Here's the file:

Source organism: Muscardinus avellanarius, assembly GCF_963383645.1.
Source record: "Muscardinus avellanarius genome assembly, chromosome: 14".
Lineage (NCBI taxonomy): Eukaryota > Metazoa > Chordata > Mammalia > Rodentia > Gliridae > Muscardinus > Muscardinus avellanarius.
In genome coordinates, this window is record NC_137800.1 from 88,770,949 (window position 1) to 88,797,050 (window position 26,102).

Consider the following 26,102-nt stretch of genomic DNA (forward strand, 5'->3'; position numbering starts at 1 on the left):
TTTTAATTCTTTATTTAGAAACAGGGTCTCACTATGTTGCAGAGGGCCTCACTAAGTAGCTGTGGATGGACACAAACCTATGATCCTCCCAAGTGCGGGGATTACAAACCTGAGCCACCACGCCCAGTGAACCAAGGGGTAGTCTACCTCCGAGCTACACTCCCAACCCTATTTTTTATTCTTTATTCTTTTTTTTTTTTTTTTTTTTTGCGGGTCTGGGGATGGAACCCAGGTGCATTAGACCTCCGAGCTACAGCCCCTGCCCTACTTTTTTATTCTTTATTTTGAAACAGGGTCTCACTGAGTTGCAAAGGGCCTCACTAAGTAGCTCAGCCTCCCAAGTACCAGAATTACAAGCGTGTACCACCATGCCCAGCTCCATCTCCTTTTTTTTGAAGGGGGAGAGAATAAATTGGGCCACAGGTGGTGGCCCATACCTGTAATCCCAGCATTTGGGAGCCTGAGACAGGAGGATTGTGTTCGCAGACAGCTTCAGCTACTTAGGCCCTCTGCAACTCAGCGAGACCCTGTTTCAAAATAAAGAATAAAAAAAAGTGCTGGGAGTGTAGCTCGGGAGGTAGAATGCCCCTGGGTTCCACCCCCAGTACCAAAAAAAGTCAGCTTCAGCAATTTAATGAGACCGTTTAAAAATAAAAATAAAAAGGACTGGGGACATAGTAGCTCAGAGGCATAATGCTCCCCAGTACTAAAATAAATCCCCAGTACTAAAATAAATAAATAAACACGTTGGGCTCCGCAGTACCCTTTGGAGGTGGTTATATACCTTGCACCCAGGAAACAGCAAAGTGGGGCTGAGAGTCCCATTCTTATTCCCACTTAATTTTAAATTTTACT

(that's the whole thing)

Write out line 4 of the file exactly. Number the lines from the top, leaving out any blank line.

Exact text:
In genome coordinates, this window is record NC_137800.1 from 88,770,949 (window position 1) to 88,797,050 (window position 26,102).